October 7, 1998 Matt is brutally beaten by Aaron McKinney and Russell Henderson, who leave him tied to a fence not long after midnight. Matt isn’t discovered until 6 p.m.; he is admitted into a hospital sometime after 9 p.m., approximately 21 hours after his assailants had left him.

“As an [FBI] agent that worked these violations, I knew we had no jurisdiction to help them, and that was quite crushing.” —Cynthia Deitle

October 12, 1998 Matt succumbs to his injuries, dying just after midnight. The University of Wyoming’s long-planned Gay Awareness Week begins.

October 14, 1998 A vigil in Matt’s honor is held on Capitol Hill in Washington, D.C. It draws thousands of people, including celebrities and lawmakers. Among the speakers is an emotional Ellen DeGeneres, whose TV show had been canceled that April, less than a year after she came out.

“I’m so pissed off. I can’t stop crying. ... This is what I was trying to stop. This is exactly why I did what I did.” —Ellen DeGeneres

October 16, 1998 Matt’s funeral is held in Casper, Wyoming.

December 1, 1998 The Matthew Shepard Foundation is incorporated on what would have been Matt's 22nd birthday.

April 6, 1999 Russell Henderson pleads guilty to the murder and kidnapping of Matthew Shepard and is sentenced to two consecutive life terms in prison.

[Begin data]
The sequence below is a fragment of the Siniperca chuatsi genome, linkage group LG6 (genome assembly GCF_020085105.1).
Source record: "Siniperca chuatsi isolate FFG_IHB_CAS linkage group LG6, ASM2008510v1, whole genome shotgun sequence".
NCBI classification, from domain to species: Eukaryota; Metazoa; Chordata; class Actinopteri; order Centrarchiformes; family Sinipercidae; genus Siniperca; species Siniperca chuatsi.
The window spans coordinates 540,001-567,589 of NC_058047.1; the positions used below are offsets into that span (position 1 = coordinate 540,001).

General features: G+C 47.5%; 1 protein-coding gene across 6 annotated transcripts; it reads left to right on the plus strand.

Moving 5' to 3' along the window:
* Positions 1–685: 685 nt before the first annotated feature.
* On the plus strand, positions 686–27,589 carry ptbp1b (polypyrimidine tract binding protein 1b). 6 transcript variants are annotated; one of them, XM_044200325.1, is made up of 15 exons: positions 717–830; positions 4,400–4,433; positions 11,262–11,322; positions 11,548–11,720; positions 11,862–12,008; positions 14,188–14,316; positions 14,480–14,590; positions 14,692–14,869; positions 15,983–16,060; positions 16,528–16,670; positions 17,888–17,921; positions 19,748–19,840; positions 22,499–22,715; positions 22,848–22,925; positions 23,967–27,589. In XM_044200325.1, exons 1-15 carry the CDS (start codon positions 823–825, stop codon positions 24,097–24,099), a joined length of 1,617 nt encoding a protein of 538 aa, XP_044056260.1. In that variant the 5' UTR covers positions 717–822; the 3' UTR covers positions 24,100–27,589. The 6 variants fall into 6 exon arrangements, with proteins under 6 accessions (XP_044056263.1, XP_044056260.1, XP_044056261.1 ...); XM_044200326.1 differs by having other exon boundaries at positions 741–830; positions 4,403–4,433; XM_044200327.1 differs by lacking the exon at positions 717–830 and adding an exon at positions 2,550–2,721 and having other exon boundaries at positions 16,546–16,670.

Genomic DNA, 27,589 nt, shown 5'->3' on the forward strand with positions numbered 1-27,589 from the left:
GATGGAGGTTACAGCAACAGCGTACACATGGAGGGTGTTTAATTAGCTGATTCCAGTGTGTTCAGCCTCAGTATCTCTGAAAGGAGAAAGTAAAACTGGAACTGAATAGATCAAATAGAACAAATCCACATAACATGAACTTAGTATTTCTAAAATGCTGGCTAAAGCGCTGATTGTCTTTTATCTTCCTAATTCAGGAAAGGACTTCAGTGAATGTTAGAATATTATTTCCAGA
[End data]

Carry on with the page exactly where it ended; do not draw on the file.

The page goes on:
November 5, 1999 A day after Dennis Shepard delivers an emotional statement, Aaron McKinney is sentenced to two consecutive life sentences.

February 26, 2000 The Laramie Project—a play by Moisés Kaufman and members of the Tectonic Theater Project—premieres in Denver, Colorado. Based on interviews conducted in Laramie after Matt’s murder, the play has since been performed for more than 30 million people.

“The Laramie Project was transformative to so many people who participated, either in the production or even as an audience member.” —Judy Shepard

March 30, 2000 Iowa Governor Tom Vilsack announces the Matthew Shepard Scholarship Program, annual full scholarships for LGBTQ high school seniors who’ll be attending Iowa state schools. (Scholarships across the country—from Baruch College in New York City to Los Medanos College in Contra Pittsburg, California—now bear Matt’s name.)

March 27, 2001 The first attempt at hate crime legislation that specifies sexual orientation is sponsored by Massachusetts Senator Edward (Ted) Kennedy and fails in the U.S. Senate.